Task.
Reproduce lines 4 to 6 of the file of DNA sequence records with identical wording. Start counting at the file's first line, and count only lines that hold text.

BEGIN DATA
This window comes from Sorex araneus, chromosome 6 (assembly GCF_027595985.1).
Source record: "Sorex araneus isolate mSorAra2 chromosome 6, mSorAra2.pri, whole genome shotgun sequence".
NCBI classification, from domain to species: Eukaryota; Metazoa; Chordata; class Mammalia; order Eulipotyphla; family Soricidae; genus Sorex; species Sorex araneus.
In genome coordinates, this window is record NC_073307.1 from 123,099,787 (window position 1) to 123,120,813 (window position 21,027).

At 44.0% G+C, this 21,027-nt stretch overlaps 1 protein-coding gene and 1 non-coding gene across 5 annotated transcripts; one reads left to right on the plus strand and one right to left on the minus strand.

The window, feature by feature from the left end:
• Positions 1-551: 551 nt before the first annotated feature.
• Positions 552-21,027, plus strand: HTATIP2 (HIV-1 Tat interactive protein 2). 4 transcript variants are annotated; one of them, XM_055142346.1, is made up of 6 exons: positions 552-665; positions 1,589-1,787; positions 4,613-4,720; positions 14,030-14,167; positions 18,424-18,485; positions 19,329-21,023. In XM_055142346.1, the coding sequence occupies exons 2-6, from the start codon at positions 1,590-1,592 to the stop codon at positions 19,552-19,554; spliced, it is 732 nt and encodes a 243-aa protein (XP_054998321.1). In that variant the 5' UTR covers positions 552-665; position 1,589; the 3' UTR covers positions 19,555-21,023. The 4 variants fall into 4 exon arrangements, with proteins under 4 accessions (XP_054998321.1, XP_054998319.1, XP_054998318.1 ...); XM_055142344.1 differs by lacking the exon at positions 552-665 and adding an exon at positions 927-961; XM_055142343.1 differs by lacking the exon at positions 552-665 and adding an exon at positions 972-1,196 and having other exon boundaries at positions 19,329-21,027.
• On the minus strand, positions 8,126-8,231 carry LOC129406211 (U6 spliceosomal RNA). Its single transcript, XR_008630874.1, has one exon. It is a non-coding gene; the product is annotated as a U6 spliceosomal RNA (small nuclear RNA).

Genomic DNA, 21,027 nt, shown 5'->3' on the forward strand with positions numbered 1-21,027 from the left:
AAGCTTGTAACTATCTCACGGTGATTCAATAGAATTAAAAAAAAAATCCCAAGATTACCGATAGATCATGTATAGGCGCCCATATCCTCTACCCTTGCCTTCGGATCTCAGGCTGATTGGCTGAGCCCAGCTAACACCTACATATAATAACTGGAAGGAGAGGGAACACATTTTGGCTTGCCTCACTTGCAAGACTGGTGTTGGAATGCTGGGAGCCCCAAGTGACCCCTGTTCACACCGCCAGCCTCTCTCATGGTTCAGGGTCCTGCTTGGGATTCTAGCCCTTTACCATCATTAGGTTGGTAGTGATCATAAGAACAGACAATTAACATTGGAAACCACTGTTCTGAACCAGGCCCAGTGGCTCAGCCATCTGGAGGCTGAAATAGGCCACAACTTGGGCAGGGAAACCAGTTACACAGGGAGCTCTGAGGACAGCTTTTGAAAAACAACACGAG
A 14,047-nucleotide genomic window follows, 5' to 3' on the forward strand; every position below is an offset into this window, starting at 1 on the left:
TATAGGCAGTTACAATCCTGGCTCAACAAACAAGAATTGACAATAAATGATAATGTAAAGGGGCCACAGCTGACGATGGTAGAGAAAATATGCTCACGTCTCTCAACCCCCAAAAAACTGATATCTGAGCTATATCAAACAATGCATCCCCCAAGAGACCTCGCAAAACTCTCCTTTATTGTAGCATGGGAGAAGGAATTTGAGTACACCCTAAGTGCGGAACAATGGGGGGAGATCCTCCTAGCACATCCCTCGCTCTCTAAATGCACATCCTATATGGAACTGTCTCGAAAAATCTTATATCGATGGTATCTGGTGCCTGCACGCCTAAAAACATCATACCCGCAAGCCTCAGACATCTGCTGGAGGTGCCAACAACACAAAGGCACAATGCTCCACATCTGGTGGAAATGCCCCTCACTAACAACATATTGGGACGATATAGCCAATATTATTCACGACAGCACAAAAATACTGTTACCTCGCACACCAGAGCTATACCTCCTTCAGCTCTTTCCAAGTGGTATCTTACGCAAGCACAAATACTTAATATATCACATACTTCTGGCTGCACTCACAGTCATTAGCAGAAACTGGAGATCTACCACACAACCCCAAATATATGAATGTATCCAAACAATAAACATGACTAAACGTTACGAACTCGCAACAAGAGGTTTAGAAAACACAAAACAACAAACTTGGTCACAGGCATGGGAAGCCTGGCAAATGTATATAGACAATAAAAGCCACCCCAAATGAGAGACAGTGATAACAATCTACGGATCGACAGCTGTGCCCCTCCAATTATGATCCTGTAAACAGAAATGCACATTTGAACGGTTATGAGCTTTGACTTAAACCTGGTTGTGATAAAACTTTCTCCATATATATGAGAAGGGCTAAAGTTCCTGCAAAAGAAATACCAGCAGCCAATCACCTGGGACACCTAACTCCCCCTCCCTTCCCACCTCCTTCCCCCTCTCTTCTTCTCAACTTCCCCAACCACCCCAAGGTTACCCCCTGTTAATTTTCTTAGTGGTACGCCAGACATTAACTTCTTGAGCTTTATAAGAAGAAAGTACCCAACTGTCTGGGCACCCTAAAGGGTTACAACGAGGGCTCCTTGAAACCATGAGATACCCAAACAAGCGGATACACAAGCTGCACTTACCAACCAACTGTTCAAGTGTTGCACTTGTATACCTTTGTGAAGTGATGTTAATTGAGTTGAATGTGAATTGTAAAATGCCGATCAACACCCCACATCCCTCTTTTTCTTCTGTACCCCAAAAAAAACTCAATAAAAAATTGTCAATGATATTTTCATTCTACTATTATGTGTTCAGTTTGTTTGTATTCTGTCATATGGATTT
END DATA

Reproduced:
In genome coordinates, this window is record NC_073307.1 from 123,099,787 (window position 1) to 123,120,813 (window position 21,027).

At 44.0% G+C, this 21,027-nt stretch overlaps 1 protein-coding gene and 1 non-coding gene across 5 annotated transcripts; one reads left to right on the plus strand and one right to left on the minus strand.

The window, feature by feature from the left end: